According to reports circulating out of Madrid this afternoon, the LFP (the governing body of Spanish soccer) and the AFE (the Spanish player's association) have failed to come to terms yet again over the strike that has paralyzed Spanish soccer, and indefinitely postponed the start of the Liga BBVA. The two sides are set to meet again on Tuesday, though AFE spokesman Luís Gil was not optimistic that a deal would get done that soon:
"The problem isn't solved," he told reporters early Monday afternoon. "I understand people want to see football but you have to think about the players who are having a bad time. I would like to be more optimistic, but I can't." Source: Reuters
The conditions of the Spanish players strike are much less complicated, and yet infinitely more sticky, than those surrounding the major American lockouts this summer. While the NBA is locked out because their collective bargaining agreement is up and the owners want to cut player contracts, while the players want a bigger (or at least similar) piece of the total revenue from the league, (and the NFL figured out its' lockout by agreeing to a more equitable revenue-sharing model with the players), the LFP and the AFE are clashing over unpaid salaries.
It's one of the most basic things to go on strike about: the employers aren't living up to their promise to pay the workers their salaries. It's so basic, in fact, that if this were a coal miner strike in Idaho, then we wouldn't even think twice about who to support.But the fact is that who is striking shapes our perspective of the situation almost more than what they're striking over. We see the words "athletes strike over wages" and we think, "oh, come on you make more in a week than I do in a year. Grow up." And it's true. But it shouldn't impact how we understand the situation.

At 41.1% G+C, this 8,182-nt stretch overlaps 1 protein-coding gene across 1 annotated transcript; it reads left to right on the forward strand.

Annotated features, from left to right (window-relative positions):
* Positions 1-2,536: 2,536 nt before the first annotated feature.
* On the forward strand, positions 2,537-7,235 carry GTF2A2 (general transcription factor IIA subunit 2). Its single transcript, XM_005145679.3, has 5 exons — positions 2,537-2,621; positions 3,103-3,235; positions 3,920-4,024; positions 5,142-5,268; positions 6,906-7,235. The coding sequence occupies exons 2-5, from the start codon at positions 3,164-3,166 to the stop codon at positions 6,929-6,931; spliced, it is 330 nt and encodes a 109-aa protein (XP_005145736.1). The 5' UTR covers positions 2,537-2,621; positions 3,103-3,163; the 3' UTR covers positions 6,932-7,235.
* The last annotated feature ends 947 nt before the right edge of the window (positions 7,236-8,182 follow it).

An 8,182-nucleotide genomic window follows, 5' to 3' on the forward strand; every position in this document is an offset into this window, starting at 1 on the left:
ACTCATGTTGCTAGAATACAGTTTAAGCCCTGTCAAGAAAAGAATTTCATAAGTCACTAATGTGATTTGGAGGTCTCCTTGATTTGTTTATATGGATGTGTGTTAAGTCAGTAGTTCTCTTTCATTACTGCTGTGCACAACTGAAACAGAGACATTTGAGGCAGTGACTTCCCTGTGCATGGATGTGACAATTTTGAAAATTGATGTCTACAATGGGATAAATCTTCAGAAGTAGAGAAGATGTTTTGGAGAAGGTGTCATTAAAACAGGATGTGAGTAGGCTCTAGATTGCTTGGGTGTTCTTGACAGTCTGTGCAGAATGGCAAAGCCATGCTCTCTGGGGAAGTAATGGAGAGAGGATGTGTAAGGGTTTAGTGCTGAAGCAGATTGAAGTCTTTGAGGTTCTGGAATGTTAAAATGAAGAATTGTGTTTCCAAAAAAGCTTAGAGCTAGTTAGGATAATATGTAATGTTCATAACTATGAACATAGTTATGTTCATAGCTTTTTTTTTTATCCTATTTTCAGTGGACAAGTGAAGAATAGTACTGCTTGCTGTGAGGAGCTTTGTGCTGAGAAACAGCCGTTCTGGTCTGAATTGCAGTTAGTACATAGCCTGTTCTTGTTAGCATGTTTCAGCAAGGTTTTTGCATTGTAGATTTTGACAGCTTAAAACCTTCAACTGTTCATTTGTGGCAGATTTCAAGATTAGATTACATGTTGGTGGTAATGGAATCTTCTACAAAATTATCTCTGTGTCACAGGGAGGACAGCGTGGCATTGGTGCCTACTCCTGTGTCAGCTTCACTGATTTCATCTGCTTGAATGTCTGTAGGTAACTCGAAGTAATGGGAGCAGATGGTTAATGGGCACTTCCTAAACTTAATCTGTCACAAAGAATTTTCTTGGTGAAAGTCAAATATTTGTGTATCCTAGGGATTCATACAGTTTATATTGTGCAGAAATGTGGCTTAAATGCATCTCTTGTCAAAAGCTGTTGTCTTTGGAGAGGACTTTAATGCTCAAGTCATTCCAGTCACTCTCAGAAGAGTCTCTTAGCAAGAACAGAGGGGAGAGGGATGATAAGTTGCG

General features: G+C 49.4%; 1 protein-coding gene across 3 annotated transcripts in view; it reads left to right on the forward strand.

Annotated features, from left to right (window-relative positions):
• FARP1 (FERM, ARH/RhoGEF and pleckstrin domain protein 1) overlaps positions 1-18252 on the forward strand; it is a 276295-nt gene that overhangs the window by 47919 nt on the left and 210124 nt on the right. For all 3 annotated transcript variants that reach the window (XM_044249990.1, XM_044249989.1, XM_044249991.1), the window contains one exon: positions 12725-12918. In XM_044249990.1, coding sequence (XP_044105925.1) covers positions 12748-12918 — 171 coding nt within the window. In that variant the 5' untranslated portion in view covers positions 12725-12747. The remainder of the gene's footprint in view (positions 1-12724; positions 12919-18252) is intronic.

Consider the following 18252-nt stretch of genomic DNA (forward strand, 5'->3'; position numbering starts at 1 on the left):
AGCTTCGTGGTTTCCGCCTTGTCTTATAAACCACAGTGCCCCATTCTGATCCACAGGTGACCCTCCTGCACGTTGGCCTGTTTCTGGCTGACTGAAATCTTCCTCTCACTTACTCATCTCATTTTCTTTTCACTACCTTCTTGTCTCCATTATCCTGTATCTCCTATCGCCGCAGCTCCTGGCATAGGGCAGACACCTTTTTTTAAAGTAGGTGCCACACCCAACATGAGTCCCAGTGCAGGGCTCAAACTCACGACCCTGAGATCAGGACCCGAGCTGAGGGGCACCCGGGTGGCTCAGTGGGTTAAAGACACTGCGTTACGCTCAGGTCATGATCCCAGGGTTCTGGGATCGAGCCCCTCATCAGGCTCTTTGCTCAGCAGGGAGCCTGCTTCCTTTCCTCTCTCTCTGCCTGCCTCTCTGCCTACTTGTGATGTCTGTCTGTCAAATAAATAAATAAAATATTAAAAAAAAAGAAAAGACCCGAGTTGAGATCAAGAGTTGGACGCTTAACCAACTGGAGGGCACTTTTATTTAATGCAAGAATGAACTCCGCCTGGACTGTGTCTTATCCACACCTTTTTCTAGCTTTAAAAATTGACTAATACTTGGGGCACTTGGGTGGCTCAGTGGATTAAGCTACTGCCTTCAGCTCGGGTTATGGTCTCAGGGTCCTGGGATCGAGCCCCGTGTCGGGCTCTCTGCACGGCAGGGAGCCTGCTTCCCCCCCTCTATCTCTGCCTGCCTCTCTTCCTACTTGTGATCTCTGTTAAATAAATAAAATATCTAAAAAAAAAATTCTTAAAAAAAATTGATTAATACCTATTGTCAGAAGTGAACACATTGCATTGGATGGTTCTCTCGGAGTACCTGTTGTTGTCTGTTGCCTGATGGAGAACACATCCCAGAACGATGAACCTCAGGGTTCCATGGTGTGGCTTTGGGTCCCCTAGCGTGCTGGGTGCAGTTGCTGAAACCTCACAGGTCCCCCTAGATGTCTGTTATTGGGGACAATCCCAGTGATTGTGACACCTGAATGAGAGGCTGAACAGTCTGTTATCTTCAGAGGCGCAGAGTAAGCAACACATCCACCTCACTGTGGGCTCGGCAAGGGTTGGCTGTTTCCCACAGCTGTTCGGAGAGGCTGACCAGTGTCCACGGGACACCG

There is an clear right and wrong here, even if the details are a little fuzzy: employees have the right to be paid their salaries in a prompt manner by their employers. It's not a complicated maxim, and in fact, it's one that our economic system (for better or for worse) is based on.
I'll direct you now to this article in the Jakarta Globe, where the author succinctly sums up how people tend to feel when thinking and talking about millionaires who are striking:
"This bold move from Spanish footballers reminds us that with all their bling, football players are still just workers and laborers. They just happen to get paid a thousand times more than the average person, but are still prone to unfair treatment from employers." Souce: The Jakarta Globe
Sometimes, even though everything in our body wants to scream at those spoiled overpaid brats to get back to work, we need to step back and remember that these athletes--some of whom we hate, and some of whom we love--are just people. And more than that--they're just employees, many of whom haven't been paid in a long time.
Does it really have to be more complicated than that?